South Tyrol is one of the lesser-known alpine destinations in Europe, and yet with an impressive 1,200km of ski slopes and a passion for after-ski spa experiences, this hidden haven of wellness is definitely worth the detour.
Nestled between Austria and Switzerland, at the northernmost part of Italy, this UNESCO World Heritage site is an autonomous Italian province where the majority of its inhabitants speak German. This surprising occurrence is due to the region previously being the Austro-Hungarian County of Tyrol. It was annexed to Italy in 1918, after World War I, and changed its name to South Tyrol.
Today, the province is a success story in embracing its multicultural heritage with three official languages – German, Italian and Ladin (a local dialect) and a mix of cuisines which have both Italian and Austrian influences. It is not unusual to have Austrian dumplings as a starter, followed by a typically Italian pasta dish.
I am here with my daughter to explore this beautiful region under a blanket of fresh snow with a snowboard on my feet and the Panerai Luminor Submersible 1950 3 Days Automatic Acciaio on my wrist.
Strapping my feet on my board, we decide to start exploring the Alpe di Siusi area to warm up. Alpe di Siusi, or Seiser Alm as it is called in German (everything is bi-lingual here), has a large network of 175km of downhill and cross-country runs as well as sledging and snowshoe trails, making it an ideal destination for families or beginners. Thanks to its high altitude, the ski station boasts the best snow in the Dolomites, as well as the best weather, with over 300 days of sunshine per year.
Skiing here is particularly appreciated by visitors as the majority of the hotels are situated directly on the pistes, so you can ski in and ski out of the front door of your accommodation, which is the ultimate luxury on a ski vacation as anyone who has ever tried walking even the shortest distance in ski boots with skis, poles and children in tow will know!
After a solid four hours of snowboarding on the various slopes of Alpe di Siusi, my stomach is starting to indicate that it may well be time for lunch. I check the time on the Panerai sitting snugly under my ski jacket, and indeed it is 1pm.
While my daughter checks the map for the nearest alpine restaurant, I take a moment to admire my new timekeeping companion. What instantly appeals to me about this watch is its smaller size. At 42mm, this is a very wearable timepiece, even for a girl. I have girlfriends who wear the larger 44mm or 47mm Panerai models, but I could never pull it off, so this is a sheer pleasure to wear.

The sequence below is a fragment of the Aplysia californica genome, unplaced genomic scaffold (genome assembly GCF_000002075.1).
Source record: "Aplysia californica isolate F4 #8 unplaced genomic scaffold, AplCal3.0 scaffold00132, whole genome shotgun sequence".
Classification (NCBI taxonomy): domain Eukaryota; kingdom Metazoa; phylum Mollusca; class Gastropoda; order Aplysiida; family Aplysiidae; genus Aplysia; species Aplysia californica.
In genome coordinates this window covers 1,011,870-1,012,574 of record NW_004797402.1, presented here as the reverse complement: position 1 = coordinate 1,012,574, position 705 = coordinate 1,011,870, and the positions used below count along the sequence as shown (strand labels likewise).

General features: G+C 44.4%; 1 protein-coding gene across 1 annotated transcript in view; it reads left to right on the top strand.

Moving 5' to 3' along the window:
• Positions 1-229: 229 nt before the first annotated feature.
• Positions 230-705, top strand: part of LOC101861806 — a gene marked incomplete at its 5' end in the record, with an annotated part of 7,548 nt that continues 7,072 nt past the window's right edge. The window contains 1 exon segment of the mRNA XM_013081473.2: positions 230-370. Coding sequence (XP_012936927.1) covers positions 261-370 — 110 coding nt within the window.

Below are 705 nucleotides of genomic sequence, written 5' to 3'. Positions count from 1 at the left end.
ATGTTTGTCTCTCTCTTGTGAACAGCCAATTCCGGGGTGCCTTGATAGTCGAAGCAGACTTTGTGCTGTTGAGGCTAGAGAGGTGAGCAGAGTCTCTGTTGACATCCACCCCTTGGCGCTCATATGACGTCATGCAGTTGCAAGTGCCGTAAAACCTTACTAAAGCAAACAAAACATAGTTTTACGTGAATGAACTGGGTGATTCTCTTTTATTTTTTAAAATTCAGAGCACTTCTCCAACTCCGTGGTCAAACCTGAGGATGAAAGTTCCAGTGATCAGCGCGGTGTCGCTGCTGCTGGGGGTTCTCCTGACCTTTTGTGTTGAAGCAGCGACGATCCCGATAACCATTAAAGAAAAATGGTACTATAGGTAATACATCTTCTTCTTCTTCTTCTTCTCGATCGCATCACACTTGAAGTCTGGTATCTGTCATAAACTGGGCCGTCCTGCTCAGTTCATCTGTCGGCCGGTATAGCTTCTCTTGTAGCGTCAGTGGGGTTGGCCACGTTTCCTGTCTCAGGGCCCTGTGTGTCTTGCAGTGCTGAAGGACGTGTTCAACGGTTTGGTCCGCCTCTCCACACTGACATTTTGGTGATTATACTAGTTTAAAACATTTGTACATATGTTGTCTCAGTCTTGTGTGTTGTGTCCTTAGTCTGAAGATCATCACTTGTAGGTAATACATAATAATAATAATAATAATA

The 1950 case is in brushed steel with the signature Luminor crown protector and the strap comes in a very supple black rubber, making the timepiece surprisingly comfortable to wear without losing any of that sporty Panerai design. The black dial features large luminescent dots, indexes and hands for great visibility, which you would expect from a professional diver’s watch. Other diving features include a 300-metre water-resistance and an attractive rotating bezel that has raised five-minute markers that go nicely with the overall dial design. Even though I am not taking the watch anywhere near water (well maybe the hot tub later), I can rest assured that it is tough enough to snowboard with, even if I do take a tumble and end up with snow inside my gloves.
The timepiece is powered by Panerai’s P.9010 automatic, manufacture movement that has a three-day power reserve and indicates the date at three o’clock and small seconds at nine o’clock with an attractive Panerai blue hand.
My hands are starting to get cold so I put on my gloves and follow my daughter down the mountain as she has located the nearest restaurant to us. She must be hungrier than I am as she is going at quite some speed!
We stop at a quaint, traditional mountainside hut, where I have a local vegetable soup that is served in a bowl made out of a hollowed-out loaf of bread. How the soup doesn’t leak through the bread defies science! Still slightly hungry, we treat ourselves to an enormous slice of apple strudel and some local alpine tea, which is enough calories for us to ski into next week.
The sun continues to shine as we venture over to some other runs which we haven’t yet tried, but as our legs start to get tired, we decide to go back to the hotel and check out the spa area. We are staying at the Icaro Vitalpina Hotel that has an indoor swimming pool, outside hot tub in the snow and a sauna made from 100-year-old local wood, which duly tires us out and after another delicious gourmet food experience we decide to call it a night.
The following day we head over to the snow park, not to jump, but to watch the more daring skiers and snowboarders practise their tricks, before heading off to explore more of the Dolomiti Superski area. Our ski pass links us to 12 different ski areas with 450 state-of-the-art cable cars and lift systems that serve a network of pistes and descents for every level of skier. This is really a skiing and snowboarding paradise.
At the end of another active day, we pack up the car and decide to relax on the terrace of the hotel for one last hot chocolate before hitting the road. We feel humble beneath the 200 million-year-old mountain range that has started to glow pink with the setting sun and sit in silence admiring the view. None of us, including the Panerai, want to go home!
All the Details
A three-day adult ski pass of the Dolomiti SuperSki area costs 173 euros.
She travelled by car from Switzerland though France and the Montblanc tunnel into Italy, although it is also possible to access the resort via Austria. To drive directly to the hotel, you will need to request a special access pass from the hotel, but be careful as the road crosses the pistes in places!